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September 04, 2006

Comments

Piyush

Doesn't every sale require a buyer or am I missing something blindingly obvious in Kaletsky's arguments ? Presumably the people buying stock in the summer are acting unconsciously...

Tim Worstall

Quick question.

Do the markets in the southern hemisphere have the same winter/summer behaviour? Or are they in lockstep with northern markets?

chris

Tim - I quote from my day job:
"In the last 33 Septembers [the worst month for the UK market] the Aussie market has out-performed the UK one by an average of 0.94 percentage points in local currency terms - and it's done so in each of the last 8 Septembers."
The Kamstra paper I link to gives more data.
I emphasize relative returns here because of course a tumble on Wall St would hurt Aussie stocks.

Tim Worstall

So a set of options to provide a spread (or a straddle, or a butterfly? sorry, way out of date with these terms) might be interesting then? Call on Aussie, put on UK or Wall Street one season then reverse for the other 6 months of the year?

Guido Fawkes

Currency risk Tim.

Chris

It's none of those terms, which apply to different types of positions taken on the same underlying stock, index or whatever.

Currency risk could be handled separately.
But you would have to leverage rather a lot to get a decent return out of that underlying 0.94%!

dearieme

"you gain a reputation as a great thinker not by writing great truths, but by flattering your readers": are you flattering us by implying that we're the sort of sharp, sceptical types who'll see the wisdom in that?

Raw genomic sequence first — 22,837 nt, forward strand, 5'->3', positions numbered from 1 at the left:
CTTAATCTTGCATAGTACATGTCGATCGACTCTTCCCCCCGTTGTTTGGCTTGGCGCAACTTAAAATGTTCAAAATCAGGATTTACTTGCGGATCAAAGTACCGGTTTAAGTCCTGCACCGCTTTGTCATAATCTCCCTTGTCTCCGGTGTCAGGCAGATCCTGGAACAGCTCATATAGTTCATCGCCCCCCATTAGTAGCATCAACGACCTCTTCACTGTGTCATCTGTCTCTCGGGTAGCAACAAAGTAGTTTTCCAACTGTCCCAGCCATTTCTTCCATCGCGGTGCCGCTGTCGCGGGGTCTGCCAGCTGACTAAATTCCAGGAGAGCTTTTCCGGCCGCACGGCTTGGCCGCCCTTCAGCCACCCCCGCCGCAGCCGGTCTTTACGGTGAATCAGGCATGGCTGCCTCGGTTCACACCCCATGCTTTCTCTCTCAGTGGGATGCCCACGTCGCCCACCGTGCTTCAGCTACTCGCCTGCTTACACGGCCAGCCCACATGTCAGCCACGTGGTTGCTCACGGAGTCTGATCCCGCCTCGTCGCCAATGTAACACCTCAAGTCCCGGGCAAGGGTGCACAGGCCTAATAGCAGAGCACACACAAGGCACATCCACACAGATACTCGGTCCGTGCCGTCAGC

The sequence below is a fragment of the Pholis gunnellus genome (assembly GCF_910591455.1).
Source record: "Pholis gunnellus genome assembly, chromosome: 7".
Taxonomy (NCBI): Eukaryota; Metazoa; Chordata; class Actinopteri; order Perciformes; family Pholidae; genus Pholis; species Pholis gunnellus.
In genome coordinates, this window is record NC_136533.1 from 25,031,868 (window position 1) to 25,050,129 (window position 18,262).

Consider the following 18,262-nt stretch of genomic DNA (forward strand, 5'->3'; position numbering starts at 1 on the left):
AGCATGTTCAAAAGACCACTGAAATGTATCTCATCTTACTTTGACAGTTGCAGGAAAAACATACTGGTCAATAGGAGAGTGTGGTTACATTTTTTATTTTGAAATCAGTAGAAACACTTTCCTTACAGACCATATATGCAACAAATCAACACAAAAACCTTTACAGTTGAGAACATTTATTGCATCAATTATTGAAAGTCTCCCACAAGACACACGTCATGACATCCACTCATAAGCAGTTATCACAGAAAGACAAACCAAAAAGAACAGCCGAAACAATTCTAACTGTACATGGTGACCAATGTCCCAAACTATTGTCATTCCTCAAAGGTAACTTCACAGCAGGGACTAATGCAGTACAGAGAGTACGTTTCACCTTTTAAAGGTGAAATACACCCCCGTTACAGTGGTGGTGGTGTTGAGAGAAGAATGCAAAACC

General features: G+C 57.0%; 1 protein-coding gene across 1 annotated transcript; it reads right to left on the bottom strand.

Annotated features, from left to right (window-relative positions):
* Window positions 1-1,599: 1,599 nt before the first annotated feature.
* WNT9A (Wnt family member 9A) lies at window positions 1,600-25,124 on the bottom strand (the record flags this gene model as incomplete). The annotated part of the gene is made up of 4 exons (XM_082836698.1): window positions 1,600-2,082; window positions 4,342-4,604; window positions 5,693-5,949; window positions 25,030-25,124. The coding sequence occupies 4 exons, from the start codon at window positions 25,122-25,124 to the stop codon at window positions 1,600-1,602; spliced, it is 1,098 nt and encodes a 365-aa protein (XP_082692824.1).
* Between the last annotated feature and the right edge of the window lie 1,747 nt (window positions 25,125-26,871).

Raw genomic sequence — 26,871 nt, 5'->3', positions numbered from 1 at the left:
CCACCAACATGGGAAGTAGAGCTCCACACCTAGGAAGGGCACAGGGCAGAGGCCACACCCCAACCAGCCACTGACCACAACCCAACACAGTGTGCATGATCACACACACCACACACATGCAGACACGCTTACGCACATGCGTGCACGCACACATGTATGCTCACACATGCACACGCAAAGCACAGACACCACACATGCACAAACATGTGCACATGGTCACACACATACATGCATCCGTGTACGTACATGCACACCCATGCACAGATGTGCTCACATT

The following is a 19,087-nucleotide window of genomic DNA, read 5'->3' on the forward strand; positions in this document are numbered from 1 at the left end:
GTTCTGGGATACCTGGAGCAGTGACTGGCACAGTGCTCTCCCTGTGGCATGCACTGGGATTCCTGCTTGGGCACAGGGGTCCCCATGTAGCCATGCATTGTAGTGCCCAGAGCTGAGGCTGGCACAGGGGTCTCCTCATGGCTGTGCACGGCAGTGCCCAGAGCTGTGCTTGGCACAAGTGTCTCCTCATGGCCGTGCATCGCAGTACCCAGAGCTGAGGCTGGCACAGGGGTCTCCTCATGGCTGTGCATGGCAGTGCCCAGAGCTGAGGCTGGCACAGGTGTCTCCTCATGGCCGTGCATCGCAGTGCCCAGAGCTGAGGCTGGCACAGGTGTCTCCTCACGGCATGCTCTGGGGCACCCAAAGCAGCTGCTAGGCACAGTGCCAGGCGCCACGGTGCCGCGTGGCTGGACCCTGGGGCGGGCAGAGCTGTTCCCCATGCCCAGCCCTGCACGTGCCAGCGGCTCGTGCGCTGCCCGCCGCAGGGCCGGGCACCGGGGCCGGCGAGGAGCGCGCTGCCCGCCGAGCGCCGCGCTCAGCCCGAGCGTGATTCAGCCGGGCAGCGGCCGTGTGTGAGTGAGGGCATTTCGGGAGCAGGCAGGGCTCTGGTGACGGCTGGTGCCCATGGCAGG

angry_economist

Its a case of making up a complex story to explain something relatively straightforward - everyone's off on vacation or can't be arsed working!

I recently had a lengthy chat with a city economist about the kind of work they do.

They said that many of their economists made efforts to present alternative 'angles' on macroeconomic or market changes, looking at presenting investors and clients with some kind of new, interesting insights. Now this was interesting to me, and being a government economist myself, smacks of the art of "making stuff up" with the aid of powerpoint or excel charts.

Its the preoccupation with trying to provide new insights or say smart things, rather than provide robust explanations, that Kaletsky seems to be following here.

Personally, I never really look for analytical insights from journos - they have none. I just look for the news of what's happened.

Having said that I am about to start work in a think tank, so I'll probably be joining the "interesting angle" brigade very soon. Keeps us economics types in work.

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